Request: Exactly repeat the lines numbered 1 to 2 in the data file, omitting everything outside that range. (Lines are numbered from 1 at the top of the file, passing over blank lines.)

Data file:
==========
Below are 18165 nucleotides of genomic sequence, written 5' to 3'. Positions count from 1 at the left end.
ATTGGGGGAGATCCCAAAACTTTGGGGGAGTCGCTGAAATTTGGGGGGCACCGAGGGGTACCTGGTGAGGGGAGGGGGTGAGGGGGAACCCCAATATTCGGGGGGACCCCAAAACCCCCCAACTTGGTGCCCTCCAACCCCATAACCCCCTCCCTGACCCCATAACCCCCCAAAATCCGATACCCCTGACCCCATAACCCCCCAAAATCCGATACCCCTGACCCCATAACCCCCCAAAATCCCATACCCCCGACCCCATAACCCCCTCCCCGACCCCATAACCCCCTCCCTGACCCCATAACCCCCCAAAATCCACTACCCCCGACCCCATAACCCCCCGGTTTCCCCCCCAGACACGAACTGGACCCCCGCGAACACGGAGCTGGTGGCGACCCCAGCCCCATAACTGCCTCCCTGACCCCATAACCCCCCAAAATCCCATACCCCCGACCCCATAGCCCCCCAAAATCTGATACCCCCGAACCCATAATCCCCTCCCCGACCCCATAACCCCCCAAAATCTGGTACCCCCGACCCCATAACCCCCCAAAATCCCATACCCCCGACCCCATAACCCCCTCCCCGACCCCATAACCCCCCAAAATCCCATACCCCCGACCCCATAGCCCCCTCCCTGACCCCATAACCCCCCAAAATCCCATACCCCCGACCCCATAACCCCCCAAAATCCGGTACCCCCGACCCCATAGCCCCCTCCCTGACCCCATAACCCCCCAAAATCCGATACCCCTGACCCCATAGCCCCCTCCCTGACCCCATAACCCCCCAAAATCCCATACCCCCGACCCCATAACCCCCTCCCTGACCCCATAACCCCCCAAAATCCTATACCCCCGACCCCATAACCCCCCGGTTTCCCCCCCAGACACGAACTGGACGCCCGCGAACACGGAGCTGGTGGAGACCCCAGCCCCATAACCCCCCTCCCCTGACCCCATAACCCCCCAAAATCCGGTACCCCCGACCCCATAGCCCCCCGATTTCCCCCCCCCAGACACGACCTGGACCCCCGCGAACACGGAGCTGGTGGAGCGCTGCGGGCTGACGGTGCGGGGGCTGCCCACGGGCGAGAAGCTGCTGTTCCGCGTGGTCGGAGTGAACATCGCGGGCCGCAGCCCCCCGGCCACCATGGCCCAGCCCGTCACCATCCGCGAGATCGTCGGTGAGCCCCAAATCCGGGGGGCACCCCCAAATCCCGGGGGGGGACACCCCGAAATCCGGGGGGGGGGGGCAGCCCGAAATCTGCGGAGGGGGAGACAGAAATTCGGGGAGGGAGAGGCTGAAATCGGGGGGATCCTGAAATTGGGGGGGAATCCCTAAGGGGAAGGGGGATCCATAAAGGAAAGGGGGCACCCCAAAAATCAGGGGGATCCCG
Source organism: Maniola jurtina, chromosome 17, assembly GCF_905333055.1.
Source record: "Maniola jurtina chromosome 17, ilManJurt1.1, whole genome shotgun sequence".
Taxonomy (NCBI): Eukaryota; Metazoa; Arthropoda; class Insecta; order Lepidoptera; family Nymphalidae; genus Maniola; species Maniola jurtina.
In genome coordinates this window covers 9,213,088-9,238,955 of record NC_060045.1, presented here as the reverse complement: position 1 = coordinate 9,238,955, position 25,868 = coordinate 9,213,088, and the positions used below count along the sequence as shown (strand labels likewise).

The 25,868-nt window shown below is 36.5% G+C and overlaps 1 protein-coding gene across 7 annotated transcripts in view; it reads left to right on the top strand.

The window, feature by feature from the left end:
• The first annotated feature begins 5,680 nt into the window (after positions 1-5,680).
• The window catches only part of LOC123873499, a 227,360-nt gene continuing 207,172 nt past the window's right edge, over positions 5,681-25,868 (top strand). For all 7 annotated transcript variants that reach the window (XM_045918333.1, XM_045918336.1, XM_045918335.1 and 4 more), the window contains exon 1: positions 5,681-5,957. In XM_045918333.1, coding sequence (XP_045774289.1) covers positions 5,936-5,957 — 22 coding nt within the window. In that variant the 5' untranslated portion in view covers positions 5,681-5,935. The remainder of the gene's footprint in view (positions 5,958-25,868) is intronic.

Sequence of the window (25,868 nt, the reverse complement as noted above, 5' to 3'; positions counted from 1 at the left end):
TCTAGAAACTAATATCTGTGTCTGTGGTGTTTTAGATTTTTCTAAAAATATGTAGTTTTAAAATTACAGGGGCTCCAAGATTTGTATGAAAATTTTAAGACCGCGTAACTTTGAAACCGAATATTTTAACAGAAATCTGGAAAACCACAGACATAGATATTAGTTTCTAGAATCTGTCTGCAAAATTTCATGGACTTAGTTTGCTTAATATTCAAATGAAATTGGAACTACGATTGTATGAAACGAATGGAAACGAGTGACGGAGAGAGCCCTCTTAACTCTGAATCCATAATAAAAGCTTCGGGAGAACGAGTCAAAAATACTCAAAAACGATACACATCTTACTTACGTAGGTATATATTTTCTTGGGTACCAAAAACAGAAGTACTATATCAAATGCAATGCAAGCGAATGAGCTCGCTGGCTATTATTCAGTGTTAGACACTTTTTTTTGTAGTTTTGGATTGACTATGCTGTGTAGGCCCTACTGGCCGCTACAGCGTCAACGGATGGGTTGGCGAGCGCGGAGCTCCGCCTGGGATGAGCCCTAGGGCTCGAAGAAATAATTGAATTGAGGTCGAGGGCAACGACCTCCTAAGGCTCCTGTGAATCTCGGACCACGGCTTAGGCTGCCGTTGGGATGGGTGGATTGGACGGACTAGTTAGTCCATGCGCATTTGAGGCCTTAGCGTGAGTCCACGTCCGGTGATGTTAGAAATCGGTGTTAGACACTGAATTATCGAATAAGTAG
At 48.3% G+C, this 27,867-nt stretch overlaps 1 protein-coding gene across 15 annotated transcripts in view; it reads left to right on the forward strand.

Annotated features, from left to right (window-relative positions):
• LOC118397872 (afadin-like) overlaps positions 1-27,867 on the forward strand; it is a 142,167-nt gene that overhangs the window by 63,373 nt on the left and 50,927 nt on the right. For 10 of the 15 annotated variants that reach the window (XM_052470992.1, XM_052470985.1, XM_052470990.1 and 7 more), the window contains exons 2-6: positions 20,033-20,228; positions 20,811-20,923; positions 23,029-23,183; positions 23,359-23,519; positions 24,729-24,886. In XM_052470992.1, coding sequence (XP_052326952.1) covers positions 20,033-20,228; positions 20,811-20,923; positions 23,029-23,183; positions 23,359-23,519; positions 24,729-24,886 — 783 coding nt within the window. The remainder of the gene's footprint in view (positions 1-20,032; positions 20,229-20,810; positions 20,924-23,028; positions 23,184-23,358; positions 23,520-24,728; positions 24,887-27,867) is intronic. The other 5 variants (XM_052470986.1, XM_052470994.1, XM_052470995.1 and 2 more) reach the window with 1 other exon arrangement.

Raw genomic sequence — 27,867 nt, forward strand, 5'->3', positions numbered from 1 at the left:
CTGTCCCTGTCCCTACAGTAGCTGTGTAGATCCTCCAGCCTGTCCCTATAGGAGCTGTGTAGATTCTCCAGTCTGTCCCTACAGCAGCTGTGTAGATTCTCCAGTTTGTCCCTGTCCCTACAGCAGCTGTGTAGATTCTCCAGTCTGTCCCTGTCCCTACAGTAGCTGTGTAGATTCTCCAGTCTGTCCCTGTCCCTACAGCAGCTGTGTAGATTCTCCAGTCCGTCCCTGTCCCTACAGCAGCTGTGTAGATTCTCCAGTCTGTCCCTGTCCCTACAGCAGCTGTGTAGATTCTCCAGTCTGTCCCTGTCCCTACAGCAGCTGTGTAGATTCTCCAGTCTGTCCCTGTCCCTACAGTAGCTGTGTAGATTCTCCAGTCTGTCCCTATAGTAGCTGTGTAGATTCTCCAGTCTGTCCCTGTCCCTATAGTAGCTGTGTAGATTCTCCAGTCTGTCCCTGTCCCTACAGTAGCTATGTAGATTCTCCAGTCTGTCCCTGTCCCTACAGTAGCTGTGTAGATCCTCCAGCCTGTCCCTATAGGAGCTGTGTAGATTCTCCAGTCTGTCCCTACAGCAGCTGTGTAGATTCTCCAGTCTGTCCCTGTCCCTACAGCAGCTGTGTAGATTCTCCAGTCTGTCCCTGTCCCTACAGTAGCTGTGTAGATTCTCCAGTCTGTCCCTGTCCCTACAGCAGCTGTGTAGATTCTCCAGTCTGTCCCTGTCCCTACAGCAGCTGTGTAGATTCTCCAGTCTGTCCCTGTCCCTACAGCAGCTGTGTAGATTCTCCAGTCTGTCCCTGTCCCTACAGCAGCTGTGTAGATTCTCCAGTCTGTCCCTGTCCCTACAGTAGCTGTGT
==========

Below are 18165 nucleotides of genomic sequence, written 5' to 3'. Positions count from 1 at the left end.
ATTGGGGGAGATCCCAAAACTTTGGGGGAGTCGCTGAAATTTGGGGGGCACCGAGGGGTACCTGGTGAGGGGAGGGGGTGAGGGGGAACCCCAATATTCGGGGGGACCCCAAAACCCCCCAACTTGGTGCCCTCCAACCCCATAACCCCCTCCCTGACCCCATAACCCCCCAAAATCCGATACCCCTGACCCCATAACCCCCCAAAATCCGATACCCCTGACCCCATAACCCCCCAAAATCCCATACCCCCGACCCCATAACCCCCTCCCCGACCCCATAACCCCCTCCCTGACCCCATAACCCCCCAAAATCCACTACCCCCGACCCCATAACCCCCCGGTTTCCCCCCCAGACACGAACTGGACCCCCGCGAACACGGAGCTGGTGGCGACCCCAGCCCCATAACTGCCTCCCTGACCCCATAACCCCCCAAAATCCCATACCCCCGACCCCATAGCCCCCCAAAATCTGATACCCCCGAACCCATAATCCCCTCCCCGACCCCATAACCCCCCAAAATCTGGTACCCCCGACCCCATAACCCCCCAAAATCCCATACCCCCGACCCCATAACCCCCTCCCCGACCCCATAACCCCCCAAAATCCCATACCCCCGACCCCATAGCCCCCTCCCTGACCCCATAACCCCCCAAAATCCCATACCCCCGACCCCATAACCCCCCAAAATCCGGTACCCCCGACCCCATAGCCCCCTCCCTGACCCCATAACCCCCCAAAATCCGATACCCCTGACCCCATAGCCCCCTCCCTGACCCCATAACCCCCCAAAATCCCATACCCCCGACCCCATAACCCCCTCCCTGACCCCATAACCCCCCAAAATCCTATACCCCCGACCCCATAACCCCCCGGTTTCCCCCCCAGACACGAACTGGACGCCCGCGAACACGGAGCTGGTGGAGACCCCAGCCCCATAACCCCCCTCCCCTGACCCCATAACCCCCCAAAATCCGGTACCCCCGACCCCATAGCCCCCCGATTTCCCCCCCCCAGACACGACCTGGACCCCCGCGAACACGGAGCTGGTGGAGCGCTGCGGGCTGACGGTGCGGGGGCTGCCCACGGGCGAGAAGCTGCTGTTCCGCGTGGTCGGAGTGAACATCGCGGGCCGCAGCCCCCCGGCCACCATGGCCCAGCCCGTCACCATCCGCGAGATCGTCGGTGAGCCCCAAATCCGGGGGGCACCCCCAAATCCCGGGGGGGGACACCCCGAAATCCGGGGGGGGGGGGCAGCCCGAAATCTGCGGAGGGGGAGACAGAAATTCGGGGAGGGAGAGGCTGAAATCGGGGGGATCCTGAAATTGGGGGGGAATCCCTAAGGGGAAGGGGGATCCATAAAGGAAAGGGGGCACCCCAAAAATCAGGGGGATCCCG